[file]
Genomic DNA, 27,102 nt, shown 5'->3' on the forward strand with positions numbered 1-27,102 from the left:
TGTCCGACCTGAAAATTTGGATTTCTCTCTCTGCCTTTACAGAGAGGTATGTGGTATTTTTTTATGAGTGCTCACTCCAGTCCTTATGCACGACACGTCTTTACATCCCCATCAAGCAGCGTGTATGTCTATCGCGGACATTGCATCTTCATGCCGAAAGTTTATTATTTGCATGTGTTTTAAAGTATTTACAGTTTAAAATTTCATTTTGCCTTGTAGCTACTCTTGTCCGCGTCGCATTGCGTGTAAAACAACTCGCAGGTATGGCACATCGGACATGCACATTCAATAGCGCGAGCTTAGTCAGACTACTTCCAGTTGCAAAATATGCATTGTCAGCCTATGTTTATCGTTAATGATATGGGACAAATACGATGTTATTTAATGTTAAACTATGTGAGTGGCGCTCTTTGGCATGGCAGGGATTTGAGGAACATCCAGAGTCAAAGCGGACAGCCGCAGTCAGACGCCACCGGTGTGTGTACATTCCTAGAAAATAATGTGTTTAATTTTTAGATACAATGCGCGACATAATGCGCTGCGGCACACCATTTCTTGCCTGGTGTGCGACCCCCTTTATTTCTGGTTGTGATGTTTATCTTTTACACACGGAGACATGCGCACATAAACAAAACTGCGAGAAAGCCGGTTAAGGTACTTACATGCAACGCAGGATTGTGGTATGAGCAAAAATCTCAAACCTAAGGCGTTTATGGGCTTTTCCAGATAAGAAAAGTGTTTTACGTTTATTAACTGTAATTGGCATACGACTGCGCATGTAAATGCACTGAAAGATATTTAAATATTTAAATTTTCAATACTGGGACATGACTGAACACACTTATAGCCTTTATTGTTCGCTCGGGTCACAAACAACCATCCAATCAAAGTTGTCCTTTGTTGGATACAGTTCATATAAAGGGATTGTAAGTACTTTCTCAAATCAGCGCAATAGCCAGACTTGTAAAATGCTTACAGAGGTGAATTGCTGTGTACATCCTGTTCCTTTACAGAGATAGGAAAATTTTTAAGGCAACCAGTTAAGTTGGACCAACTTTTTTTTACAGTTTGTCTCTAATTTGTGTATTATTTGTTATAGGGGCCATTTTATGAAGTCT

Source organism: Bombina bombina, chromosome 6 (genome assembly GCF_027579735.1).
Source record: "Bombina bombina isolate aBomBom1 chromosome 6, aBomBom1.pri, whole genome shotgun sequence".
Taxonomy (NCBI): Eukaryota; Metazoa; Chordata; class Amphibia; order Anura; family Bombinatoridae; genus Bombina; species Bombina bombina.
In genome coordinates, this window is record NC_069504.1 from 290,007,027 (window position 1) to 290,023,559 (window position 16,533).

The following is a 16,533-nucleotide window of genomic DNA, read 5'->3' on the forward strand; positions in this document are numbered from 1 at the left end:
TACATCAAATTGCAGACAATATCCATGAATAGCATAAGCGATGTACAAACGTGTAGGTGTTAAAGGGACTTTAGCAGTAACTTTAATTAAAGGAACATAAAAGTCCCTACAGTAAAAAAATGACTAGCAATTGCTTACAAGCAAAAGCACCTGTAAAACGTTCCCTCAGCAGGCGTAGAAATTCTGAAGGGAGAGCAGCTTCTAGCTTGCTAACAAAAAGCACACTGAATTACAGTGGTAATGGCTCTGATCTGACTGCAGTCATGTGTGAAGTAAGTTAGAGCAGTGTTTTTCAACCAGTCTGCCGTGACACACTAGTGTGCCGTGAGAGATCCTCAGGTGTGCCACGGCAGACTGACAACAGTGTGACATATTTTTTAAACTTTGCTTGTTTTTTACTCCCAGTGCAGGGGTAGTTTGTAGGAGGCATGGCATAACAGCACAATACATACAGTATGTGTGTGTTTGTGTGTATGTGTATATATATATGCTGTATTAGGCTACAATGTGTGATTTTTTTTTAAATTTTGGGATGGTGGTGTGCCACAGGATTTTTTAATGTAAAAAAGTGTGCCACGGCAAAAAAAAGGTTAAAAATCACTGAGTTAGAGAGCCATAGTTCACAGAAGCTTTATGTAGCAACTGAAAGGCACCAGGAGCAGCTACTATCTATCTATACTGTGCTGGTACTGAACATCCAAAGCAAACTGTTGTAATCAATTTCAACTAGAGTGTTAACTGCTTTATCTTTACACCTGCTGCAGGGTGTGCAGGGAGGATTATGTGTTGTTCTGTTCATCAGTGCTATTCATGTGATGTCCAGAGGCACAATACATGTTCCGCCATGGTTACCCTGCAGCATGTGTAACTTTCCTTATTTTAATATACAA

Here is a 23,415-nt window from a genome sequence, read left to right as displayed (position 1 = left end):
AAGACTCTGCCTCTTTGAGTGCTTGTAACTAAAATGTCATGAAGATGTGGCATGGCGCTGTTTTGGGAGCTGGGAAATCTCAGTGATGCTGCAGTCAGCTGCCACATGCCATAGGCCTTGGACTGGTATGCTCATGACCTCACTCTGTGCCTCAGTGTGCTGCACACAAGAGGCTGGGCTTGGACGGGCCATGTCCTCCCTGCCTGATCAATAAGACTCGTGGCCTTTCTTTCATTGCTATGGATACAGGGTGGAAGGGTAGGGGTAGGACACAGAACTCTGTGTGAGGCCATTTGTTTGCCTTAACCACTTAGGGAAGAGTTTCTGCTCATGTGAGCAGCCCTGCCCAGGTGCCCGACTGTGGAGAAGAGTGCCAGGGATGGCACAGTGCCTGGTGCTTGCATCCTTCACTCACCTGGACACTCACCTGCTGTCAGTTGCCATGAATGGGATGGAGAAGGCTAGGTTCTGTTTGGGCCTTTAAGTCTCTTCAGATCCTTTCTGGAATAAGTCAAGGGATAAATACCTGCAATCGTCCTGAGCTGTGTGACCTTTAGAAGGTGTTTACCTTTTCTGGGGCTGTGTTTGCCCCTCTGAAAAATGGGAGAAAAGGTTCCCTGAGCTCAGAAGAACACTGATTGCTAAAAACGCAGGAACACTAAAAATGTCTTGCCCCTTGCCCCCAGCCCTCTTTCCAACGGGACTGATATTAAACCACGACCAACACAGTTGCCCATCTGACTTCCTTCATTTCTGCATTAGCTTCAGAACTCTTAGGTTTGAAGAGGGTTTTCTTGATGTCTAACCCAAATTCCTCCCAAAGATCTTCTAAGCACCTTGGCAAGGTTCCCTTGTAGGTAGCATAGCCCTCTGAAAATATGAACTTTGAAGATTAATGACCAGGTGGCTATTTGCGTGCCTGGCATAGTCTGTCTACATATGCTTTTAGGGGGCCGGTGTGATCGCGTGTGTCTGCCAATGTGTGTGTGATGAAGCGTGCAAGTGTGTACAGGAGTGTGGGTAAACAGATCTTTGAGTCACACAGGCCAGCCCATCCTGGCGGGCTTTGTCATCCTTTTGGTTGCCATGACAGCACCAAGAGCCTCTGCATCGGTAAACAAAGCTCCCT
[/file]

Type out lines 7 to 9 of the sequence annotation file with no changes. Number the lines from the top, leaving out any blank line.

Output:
The following is a 16,533-nucleotide window of genomic DNA, read 5'->3' on the forward strand; positions in this document are numbered from 1 at the left end:
TACATCAAATTGCAGACAATATCCATGAATAGCATAAGCGATGTACAAACGTGTAGGTGTTAAAGGGACTTTAGCAGTAACTTTAATTAAAGGAACATAAAAGTCCCTACAGTAAAAAAATGACTAGCAATTGCTTACAAGCAAAAGCACCTGTAAAACGTTCCCTCAGCAGGCGTAGAAATTCTGAAGGGAGAGCAGCTTCTAGCTTGCTAACAAAAAGCACACTGAATTACAGTGGTAATGGCTCTGATCTGACTGCAGTCATGTGTGAAGTAAGTTAGAGCAGTGTTTTTCAACCAGTCTGCCGTGACACACTAGTGTGCCGTGAGAGATCCTCAGGTGTGCCACGGCAGACTGACAACAGTGTGACATATTTTTTAAACTTTGCTTGTTTTTTACTCCCAGTGCAGGGGTAGTTTGTAGGAGGCATGGCATAACAGCACAATACATACAGTATGTGTGTGTTTGTGTGTATGTGTATATATATATGCTGTATTAGGCTACAATGTGTGATTTTTTTTTAAATTTTGGGATGGTGGTGTGCCACAGGATTTTTTAATGTAAAAAAGTGTGCCACGGCAAAAAAAAGGTTAAAAATCACTGAGTTAGAGAGCCATAGTTCACAGAAGCTTTATGTAGCAACTGAAAGGCACCAGGAGCAGCTACTATCTATCTATACTGTGCTGGTACTGAACATCCAAAGCAAACTGTTGTAATCAATTTCAACTAGAGTGTTAACTGCTTTATCTTTACACCTGCTGCAGGGTGTGCAGGGAGGATTATGTGTTGTTCTGTTCATCAGTGCTATTCATGTGATGTCCAGAGGCACAATACATGTTCCGCCATGGTTACCCTGCAGCATGTGTAACTTTCCTTATTTTAATATACAA

Here is a 23,415-nt window from a genome sequence, read left to right as displayed (position 1 = left end):